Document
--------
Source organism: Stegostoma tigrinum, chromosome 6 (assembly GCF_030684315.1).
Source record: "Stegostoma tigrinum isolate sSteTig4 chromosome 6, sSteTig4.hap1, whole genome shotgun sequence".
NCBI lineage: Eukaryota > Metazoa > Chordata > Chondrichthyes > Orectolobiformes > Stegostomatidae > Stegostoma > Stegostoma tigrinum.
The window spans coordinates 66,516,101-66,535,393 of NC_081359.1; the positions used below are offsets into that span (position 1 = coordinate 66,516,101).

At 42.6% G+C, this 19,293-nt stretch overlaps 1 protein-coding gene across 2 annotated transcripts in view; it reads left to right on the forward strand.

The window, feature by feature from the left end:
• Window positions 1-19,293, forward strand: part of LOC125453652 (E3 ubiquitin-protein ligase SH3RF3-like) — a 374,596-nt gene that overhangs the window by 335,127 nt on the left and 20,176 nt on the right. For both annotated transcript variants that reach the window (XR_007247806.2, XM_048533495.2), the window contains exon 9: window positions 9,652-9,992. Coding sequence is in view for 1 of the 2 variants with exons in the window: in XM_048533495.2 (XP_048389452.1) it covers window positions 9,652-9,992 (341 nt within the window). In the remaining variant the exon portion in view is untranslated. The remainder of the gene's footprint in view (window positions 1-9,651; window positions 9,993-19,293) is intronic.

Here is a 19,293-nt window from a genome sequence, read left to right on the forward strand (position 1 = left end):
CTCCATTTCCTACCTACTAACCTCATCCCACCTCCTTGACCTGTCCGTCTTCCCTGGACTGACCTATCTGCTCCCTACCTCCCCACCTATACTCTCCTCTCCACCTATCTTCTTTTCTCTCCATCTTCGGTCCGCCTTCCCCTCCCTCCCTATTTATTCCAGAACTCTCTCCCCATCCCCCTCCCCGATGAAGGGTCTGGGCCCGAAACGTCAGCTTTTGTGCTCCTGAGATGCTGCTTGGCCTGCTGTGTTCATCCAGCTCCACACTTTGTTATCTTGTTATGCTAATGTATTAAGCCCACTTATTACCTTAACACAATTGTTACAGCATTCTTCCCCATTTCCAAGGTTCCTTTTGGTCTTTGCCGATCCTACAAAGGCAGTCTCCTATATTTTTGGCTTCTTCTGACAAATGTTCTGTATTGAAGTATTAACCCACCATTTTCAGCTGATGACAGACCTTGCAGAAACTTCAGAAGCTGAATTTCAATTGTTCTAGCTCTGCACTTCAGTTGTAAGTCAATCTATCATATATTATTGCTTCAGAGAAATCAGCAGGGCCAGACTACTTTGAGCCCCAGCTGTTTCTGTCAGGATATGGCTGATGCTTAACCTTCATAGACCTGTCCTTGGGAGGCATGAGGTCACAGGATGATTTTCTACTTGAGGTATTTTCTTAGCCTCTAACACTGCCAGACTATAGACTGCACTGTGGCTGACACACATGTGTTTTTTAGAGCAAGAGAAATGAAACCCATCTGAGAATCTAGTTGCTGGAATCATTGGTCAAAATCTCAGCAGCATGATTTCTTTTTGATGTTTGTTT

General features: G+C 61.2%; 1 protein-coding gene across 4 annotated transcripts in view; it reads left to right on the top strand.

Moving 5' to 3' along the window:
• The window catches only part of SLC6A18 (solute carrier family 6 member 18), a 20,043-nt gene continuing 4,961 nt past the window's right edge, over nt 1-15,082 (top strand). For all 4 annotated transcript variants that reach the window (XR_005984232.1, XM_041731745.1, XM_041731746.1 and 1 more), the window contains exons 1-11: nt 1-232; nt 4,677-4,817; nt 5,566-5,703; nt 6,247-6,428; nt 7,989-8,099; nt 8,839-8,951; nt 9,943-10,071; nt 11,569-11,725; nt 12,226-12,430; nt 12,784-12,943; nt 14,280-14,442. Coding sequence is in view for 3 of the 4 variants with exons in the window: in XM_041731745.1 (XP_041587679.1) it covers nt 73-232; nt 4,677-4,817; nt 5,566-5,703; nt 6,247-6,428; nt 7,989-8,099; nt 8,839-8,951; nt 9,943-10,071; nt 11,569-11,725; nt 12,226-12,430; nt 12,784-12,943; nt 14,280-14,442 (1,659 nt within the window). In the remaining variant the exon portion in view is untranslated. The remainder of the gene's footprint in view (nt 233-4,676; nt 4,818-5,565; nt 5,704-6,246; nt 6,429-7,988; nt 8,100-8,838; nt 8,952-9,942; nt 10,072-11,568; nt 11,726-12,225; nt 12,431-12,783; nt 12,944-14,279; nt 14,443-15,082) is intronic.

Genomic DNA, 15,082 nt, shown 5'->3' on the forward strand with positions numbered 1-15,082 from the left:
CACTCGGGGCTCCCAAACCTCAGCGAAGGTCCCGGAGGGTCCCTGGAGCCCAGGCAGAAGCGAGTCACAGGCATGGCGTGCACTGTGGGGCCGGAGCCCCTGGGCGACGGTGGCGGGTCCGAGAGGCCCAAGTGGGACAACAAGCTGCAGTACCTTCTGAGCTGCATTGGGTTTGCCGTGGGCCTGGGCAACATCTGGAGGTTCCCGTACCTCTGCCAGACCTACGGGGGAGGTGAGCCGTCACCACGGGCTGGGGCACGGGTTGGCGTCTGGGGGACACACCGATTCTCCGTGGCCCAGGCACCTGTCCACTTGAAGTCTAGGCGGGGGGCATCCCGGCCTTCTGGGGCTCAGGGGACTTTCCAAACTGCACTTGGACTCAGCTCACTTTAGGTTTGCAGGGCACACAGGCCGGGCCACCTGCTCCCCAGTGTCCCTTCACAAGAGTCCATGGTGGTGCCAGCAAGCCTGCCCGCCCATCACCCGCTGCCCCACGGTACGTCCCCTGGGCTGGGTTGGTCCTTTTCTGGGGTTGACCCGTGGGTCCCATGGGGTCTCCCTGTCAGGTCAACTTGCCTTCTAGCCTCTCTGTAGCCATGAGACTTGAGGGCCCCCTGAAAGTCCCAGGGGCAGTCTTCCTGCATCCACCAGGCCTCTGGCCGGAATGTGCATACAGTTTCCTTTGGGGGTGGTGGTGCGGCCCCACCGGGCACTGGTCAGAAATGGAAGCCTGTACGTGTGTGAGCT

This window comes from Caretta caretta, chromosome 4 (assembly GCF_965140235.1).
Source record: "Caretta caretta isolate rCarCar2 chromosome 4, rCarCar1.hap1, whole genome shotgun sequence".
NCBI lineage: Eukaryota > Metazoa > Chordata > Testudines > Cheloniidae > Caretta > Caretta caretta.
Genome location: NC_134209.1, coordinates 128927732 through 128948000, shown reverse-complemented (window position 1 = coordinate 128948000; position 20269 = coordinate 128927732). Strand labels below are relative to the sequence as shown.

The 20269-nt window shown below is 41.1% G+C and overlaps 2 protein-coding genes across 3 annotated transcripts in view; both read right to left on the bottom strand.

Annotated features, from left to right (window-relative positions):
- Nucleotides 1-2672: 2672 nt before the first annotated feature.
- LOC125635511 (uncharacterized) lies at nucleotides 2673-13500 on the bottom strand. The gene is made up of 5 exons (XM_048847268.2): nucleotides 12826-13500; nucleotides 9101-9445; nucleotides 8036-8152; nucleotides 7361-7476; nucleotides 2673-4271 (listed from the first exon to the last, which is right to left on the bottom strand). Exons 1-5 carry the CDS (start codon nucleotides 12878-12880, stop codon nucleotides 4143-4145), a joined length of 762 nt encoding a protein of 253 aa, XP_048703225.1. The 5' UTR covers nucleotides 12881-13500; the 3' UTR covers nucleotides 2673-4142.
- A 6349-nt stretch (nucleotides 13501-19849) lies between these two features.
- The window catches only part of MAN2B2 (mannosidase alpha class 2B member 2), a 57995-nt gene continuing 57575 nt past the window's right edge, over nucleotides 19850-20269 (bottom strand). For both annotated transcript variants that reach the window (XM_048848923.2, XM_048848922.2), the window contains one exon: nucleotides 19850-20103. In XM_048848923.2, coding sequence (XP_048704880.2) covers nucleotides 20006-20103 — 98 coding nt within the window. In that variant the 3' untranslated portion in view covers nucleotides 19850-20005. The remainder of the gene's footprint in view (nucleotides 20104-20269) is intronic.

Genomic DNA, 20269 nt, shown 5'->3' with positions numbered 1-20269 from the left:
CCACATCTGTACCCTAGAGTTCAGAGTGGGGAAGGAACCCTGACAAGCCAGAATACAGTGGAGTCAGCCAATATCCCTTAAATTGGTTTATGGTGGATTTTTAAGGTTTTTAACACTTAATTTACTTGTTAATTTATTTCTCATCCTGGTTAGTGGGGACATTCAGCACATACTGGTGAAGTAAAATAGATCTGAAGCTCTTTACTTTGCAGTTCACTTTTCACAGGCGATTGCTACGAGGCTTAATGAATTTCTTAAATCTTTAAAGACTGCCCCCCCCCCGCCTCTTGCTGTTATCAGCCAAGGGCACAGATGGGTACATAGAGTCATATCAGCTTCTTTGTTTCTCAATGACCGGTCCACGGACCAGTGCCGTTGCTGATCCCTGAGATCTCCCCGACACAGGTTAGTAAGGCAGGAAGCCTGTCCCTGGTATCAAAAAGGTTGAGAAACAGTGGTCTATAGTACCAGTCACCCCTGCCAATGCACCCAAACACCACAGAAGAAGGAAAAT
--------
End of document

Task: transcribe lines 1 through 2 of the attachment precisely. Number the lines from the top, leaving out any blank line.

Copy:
Source organism: Stegostoma tigrinum, chromosome 6 (assembly GCF_030684315.1).
Source record: "Stegostoma tigrinum isolate sSteTig4 chromosome 6, sSteTig4.hap1, whole genome shotgun sequence".